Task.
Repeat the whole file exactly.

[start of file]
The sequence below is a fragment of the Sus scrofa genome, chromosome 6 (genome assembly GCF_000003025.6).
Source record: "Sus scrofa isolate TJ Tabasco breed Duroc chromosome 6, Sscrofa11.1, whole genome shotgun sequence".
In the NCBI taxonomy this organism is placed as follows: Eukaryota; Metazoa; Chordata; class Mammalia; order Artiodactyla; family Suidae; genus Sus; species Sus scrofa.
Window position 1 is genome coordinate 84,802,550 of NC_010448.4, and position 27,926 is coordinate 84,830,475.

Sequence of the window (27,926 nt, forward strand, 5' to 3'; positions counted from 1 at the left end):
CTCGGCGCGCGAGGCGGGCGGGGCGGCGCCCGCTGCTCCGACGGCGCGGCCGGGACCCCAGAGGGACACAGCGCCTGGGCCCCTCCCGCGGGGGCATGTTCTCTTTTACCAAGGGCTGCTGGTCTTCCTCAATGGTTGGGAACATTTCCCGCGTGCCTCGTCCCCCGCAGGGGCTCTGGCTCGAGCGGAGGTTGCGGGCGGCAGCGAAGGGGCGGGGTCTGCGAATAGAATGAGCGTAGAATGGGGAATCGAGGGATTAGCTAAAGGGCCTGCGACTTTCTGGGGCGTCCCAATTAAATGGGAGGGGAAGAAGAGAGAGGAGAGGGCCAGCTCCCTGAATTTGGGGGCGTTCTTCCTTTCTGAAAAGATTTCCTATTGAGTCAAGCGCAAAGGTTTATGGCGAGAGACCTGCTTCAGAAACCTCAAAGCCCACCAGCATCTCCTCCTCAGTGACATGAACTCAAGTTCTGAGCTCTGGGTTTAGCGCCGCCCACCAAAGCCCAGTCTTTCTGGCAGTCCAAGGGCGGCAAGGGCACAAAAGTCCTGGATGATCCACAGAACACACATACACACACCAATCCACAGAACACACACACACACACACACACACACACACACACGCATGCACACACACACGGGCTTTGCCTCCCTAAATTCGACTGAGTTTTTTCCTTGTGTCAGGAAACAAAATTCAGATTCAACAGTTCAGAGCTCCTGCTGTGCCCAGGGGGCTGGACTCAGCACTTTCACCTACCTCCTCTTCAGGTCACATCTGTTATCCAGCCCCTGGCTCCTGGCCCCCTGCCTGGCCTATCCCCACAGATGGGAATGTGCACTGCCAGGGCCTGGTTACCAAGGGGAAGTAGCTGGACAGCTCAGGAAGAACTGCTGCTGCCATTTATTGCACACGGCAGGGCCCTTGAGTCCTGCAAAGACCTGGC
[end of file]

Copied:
The sequence below is a fragment of the Sus scrofa genome, chromosome 6 (genome assembly GCF_000003025.6).
Source record: "Sus scrofa isolate TJ Tabasco breed Duroc chromosome 6, Sscrofa11.1, whole genome shotgun sequence".
In the NCBI taxonomy this organism is placed as follows: Eukaryota; Metazoa; Chordata; class Mammalia; order Artiodactyla; family Suidae; genus Sus; species Sus scrofa.
Window position 1 is genome coordinate 84,802,550 of NC_010448.4, and position 27,926 is coordinate 84,830,475.

Sequence of the window (27,926 nt, forward strand, 5' to 3'; positions counted from 1 at the left end):
CTCGGCGCGCGAGGCGGGCGGGGCGGCGCCCGCTGCTCCGACGGCGCGGCCGGGACCCCAGAGGGACACAGCGCCTGGGCCCCTCCCGCGGGGGCATGTTCTCTTTTACCAAGGGCTGCTGGTCTTCCTCAATGGTTGGGAACATTTCCCGCGTGCCTCGTCCCCCGCAGGGGCTCTGGCTCGAGCGGAGGTTGCGGGCGGCAGCGAAGGGGCGGGGTCTGCGAATAGAATGAGCGTAGAATGGGGAATCGAGGGATTAGCTAAAGGGCCTGCGACTTTCTGGGGCGTCCCAATTAAATGGGAGGGGAAGAAGAGAGAGGAGAGGGCCAGCTCCCTGAATTTGGGGGCGTTCTTCCTTTCTGAAAAGATTTCCTATTGAGTCAAGCGCAAAGGTTTATGGCGAGAGACCTGCTTCAGAAACCTCAAAGCCCACCAGCATCTCCTCCTCAGTGACATGAACTCAAGTTCTGAGCTCTGGGTTTAGCGCCGCCCACCAAAGCCCAGTCTTTCTGGCAGTCCAAGGGCGGCAAGGGCACAAAAGTCCTGGATGATCCACAGAACACACATACACACACCAATCCACAGAACACACACACACACACACACACACACACACACACGCATGCACACACACACGGGCTTTGCCTCCCTAAATTCGACTGAGTTTTTTCCTTGTGTCAGGAAACAAAATTCAGATTCAACAGTTCAGAGCTCCTGCTGTGCCCAGGGGGCTGGACTCAGCACTTTCACCTACCTCCTCTTCAGGTCACATCTGTTATCCAGCCCCTGGCTCCTGGCCCCCTGCCTGGCCTATCCCCACAGATGGGAATGTGCACTGCCAGGGCCTGGTTACCAAGGGGAAGTAGCTGGACAGCTCAGGAAGAACTGCTGCTGCCATTTATTGCACACGGCAGGGCCCTTGAGTCCTGCAAAGACCTGGC